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Ontogeny and Functional Morphology

How does natural selection shape the size and maturity of newborn offspring? How does growth rate influence the acquisition of adult morphology? Do developmental programs constrain form and function? These questions sit at the intersection of functional morphology, developmental biology and life history evolution, and are the basis for the research and teaching presented below. 



Peer-reviewed publications


Dial, T.R. and Lauder, G.V. 2020. Longer development provides first-feeding fish time to escape hydrodynamic constraints. Journal of Morphology 281(8): 956-969. DOI: 10.1002/jmor.21224


Dial, T.R., Reznick, D.N. and Brainerd, E.L. 2017. Heterochrony in the evolution of offspring size: maturation along a uniform ontogenetic trajectory. Proceedings of the Royal Society B 20171319.


Dial, T.R., Hernandez, L.P. and Brainerd, E.L. 2017. Morphological and functional maturity of the oral jaw covaries with offspring size in Trinidadian guppies. Scientific Reports 7:5771 1-10 (DIO:10.1038/s41598-017-06414-6).


Dial, T.R., Reznick, D.N. and Brainerd, E.L. 2016. Effects of neonatal size on maturity and escape performance in the Trinidadian guppy. Functional Ecology 30:943–952 (DOI:10.1111/1365-2435.12565).


Dial, T.R. and Carrier, D.R. 2012. Precocial hindlimbs and altricial forelimbs: the partitioning of ontogenetic strategies in mallards (Anas platyrhynchos). Journal of Experimental Biology 215: 3703-3710 (doi:10.1242/jeb.057380).


Dial, T.R., Heers, A.M. and Tobalske, B.W. 2012. Ontogeny of aerodynamics in mallards: comparative performance and developmental implications. Journal of Experimental Biology 215: 3693-3702 (doi:10.1242/jeb.062018).


Dial, K.P., Randall R.J. and Dial, T.R. 2006. What use is half a wing in the ecology and evolution of birds? BioScience 56: 437-445.

In prep

Matthews, D.G., Reznick, D.N. and Relative effects of genetics and plasticity in benthic-limnetic morphological divergences of Trinidadian guppies. (in prep)


Book chapters


Dial, K.P., Heers, A.M. and Dial, T.R. 2015. Ontogenetic and evolutionary transformations in avian locomotion: the ecological significance of incipient structures. In: K.P. Dial, N.H. Shubin, E.L. Brainerd (eds.), Great Transformations in Vertebrate Evolution. University of Chicago Press, Chicago.



Developmental constraints and allowances

Biomechanical and hydrodynamic constraints of the feeding mechanism of larval fish, but hatching at a premature developmental stage or with underdeveloped feeding apparatus could be a limitation too. Using high-speed videography (2000 frames per second) and optical illumination of tiny (4 µm) particles for flow reconstruction (PIV), colleagues and I deliver challenging hydrodynamic manipulations (by increasing water viscosity) in the lab to tease apart the relative effects of size and development in first-feeding fishes. The work has led to a novel hypothesis suggesting that organismal performance is largely a product of degree of maturation, rather than size alone (Dial and Lauder 2020).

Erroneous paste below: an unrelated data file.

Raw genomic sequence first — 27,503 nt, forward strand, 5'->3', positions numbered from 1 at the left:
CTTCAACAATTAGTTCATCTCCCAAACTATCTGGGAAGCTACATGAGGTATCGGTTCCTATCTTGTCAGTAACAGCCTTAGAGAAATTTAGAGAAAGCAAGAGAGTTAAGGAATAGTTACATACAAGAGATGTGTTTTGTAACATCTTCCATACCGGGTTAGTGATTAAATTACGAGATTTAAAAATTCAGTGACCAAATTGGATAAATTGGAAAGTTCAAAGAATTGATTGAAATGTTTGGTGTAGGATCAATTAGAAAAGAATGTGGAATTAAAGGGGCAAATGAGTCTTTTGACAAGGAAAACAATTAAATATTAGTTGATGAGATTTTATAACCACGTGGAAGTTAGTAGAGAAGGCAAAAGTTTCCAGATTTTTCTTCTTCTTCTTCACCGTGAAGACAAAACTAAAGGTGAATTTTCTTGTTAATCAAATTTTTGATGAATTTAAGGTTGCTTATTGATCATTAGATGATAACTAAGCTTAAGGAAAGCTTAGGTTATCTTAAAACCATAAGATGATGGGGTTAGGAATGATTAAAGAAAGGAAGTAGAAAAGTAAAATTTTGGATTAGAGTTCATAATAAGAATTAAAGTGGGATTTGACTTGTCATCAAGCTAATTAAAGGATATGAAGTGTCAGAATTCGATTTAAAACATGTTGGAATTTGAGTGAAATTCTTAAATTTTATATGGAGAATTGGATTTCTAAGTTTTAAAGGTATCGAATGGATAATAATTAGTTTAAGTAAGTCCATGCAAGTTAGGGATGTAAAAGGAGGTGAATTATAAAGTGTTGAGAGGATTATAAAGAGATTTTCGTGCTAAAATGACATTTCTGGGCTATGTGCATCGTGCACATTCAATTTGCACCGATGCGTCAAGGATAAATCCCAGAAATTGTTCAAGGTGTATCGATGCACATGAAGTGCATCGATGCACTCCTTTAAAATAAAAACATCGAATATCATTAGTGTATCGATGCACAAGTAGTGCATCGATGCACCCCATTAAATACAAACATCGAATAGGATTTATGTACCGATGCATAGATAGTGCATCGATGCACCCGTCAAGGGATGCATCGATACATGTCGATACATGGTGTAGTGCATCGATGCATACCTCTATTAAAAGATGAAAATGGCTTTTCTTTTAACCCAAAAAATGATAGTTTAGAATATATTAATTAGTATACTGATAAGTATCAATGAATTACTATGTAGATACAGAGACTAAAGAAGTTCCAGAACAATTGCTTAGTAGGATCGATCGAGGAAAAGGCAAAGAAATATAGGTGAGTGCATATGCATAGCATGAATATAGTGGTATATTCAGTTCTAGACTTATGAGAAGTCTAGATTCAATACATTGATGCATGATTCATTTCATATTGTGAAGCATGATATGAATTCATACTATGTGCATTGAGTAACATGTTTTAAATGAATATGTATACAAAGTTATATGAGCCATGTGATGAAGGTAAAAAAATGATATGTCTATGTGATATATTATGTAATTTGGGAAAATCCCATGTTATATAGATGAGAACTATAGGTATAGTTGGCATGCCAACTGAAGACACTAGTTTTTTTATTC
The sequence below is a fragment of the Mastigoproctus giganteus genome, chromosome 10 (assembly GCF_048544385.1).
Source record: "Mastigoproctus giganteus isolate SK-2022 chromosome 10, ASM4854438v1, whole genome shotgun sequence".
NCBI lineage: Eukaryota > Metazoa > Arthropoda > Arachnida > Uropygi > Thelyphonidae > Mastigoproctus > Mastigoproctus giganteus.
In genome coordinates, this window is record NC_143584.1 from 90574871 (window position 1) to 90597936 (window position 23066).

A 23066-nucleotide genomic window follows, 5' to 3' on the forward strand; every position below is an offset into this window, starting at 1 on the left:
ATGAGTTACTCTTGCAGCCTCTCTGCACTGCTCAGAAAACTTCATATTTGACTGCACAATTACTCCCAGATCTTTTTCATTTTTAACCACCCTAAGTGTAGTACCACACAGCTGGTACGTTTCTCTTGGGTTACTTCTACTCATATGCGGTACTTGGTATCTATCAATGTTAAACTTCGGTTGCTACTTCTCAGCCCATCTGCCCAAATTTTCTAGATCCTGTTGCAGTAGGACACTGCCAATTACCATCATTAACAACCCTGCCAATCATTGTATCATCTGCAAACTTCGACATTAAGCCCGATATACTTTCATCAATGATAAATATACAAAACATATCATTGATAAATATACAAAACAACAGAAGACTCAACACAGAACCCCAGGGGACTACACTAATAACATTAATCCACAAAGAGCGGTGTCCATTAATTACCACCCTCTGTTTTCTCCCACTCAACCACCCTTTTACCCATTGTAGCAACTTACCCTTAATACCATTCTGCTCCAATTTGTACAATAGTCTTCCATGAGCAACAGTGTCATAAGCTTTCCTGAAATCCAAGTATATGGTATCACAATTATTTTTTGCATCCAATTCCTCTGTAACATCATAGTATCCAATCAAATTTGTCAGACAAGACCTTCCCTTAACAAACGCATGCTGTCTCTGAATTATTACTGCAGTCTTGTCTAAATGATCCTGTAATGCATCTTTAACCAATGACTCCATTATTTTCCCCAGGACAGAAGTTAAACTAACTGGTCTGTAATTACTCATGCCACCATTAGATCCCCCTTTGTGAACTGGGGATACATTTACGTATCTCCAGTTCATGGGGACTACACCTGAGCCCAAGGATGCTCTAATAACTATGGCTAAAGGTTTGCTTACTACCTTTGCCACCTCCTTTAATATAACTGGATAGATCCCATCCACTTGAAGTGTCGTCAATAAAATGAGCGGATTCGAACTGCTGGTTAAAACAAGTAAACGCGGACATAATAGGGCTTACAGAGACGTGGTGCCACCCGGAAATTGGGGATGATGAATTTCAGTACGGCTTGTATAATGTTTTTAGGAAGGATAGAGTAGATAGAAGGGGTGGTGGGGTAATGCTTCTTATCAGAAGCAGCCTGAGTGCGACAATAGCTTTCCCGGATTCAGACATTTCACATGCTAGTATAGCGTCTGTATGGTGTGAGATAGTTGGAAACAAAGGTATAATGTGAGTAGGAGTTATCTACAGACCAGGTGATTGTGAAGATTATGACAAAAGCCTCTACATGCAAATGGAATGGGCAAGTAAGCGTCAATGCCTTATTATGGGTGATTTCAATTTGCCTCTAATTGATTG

Local adaptation and repeatability of evolution

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In collaboration with Dave Matthews (graduate student in Lauder lab, Harvard Univ.) we've been investigating 3D craniofacial morphology in wild Trinidadian guppy populations adapted to either benthic (bottom-dwelling) or limnetic (water-column) diets. The project is designed to determine population-level differences in head and mouth shape of fish adapted to different diets and the repeatability of those adaptions across independent streams. We are finding that adaptive head shapes in derived benthic populations converge at a gross anatomical level, but through modification of different skeletal elements, which suggests that there is not one anatomical (and therefore genetic) solution to the problem of benthic foraging (Matthews and Dial, in prep). The next step is to investigate how these different head shapes develop, particularly in response to alternate diet types.

Ontogeny of flow refuging behavior in Rainbow trout

As an angler I have always been fascinated by the hydrodynamic environment of riparian habitat – an environment that for the entire life of resident fish is constantly flowing by them and churning over structures of the riverbed. How fish negotiate this turbulence is of profound intellectual interest as well as conservation value. In order to address how and why fish positioning occurs where it does along the length of the river, collaborators (Universities of Florida and Montana) and I quantified the swimming behavior of rainbow trout refuging within a range of eddy sizes, which are backward flowing regions of water where fish are able to escape the fast free-stream water velocity (Figure 4). In addition, we collected flow field data and were able to show that trout preference for refuging depends on the size and nature of that refuge – preference to swim in reduced flow does not always equal capacity to capitalize if the flow regime does not support the biomechanics of swimming. This study is applicable to the design of fish ladders (diversions through which migrating fish must successfully pass to breach dams) and which have on the order of single-digit percentage passage success for anadromous fishes, such as the steelhead, sturgeon or lamprey. Further directions seek to expand this research question to other fish species, test fish over a greater range of flow speeds and increase the complexity of turbulence, in an effort to get at more real-world picture of natural flow regimes and more relevant fish behavior and biomechanics. 

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